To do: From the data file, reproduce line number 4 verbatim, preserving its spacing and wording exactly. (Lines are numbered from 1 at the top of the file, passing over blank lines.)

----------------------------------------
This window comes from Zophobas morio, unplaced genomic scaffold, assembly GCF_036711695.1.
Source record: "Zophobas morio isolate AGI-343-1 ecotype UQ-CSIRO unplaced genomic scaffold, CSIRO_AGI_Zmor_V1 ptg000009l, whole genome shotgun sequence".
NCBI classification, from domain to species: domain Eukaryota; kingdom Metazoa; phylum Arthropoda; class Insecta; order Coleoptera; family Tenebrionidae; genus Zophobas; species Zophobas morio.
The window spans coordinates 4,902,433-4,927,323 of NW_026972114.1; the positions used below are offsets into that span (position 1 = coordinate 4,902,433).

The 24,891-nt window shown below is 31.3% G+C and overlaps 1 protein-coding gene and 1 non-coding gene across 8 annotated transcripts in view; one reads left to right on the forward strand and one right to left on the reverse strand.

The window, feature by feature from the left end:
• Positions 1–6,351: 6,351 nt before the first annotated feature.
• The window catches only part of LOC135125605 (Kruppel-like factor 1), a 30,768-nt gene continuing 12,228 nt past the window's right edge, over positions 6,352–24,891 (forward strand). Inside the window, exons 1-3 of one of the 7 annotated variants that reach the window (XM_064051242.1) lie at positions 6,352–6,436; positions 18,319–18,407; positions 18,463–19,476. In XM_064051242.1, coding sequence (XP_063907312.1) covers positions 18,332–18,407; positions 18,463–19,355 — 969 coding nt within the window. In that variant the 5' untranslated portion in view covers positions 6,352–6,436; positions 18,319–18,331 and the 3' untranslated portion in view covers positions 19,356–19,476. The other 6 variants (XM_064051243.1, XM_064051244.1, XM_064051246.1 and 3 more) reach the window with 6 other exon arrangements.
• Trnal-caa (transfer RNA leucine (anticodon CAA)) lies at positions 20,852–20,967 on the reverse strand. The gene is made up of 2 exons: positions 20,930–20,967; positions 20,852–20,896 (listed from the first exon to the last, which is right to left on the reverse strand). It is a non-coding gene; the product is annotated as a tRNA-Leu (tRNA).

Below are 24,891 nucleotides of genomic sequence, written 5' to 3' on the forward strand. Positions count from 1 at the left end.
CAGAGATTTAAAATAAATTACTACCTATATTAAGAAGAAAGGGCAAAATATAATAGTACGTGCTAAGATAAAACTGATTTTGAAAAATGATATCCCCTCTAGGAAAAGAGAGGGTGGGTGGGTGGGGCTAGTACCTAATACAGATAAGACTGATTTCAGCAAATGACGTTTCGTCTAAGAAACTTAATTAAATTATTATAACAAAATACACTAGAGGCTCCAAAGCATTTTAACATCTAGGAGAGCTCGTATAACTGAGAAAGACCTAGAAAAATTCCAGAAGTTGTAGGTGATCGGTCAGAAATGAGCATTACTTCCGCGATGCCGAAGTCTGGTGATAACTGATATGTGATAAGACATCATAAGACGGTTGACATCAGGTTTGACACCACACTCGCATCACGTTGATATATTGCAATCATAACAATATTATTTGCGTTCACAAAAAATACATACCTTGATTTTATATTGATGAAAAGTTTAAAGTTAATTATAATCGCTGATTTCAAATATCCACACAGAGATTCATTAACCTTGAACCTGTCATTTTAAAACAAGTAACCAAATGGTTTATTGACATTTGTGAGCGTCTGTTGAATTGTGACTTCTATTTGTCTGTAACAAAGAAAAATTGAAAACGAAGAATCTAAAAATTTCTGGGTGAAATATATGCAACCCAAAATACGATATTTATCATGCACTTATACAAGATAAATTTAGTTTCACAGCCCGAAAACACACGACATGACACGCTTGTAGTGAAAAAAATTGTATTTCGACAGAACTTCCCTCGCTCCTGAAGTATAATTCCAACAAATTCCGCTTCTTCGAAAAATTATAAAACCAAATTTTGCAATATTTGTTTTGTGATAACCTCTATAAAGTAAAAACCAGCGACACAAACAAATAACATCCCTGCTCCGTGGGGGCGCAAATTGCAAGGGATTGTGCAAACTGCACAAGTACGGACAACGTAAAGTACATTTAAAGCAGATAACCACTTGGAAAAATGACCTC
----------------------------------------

The window spans coordinates 4,902,433-4,927,323 of NW_026972114.1; the positions used below are offsets into that span (position 1 = coordinate 4,902,433).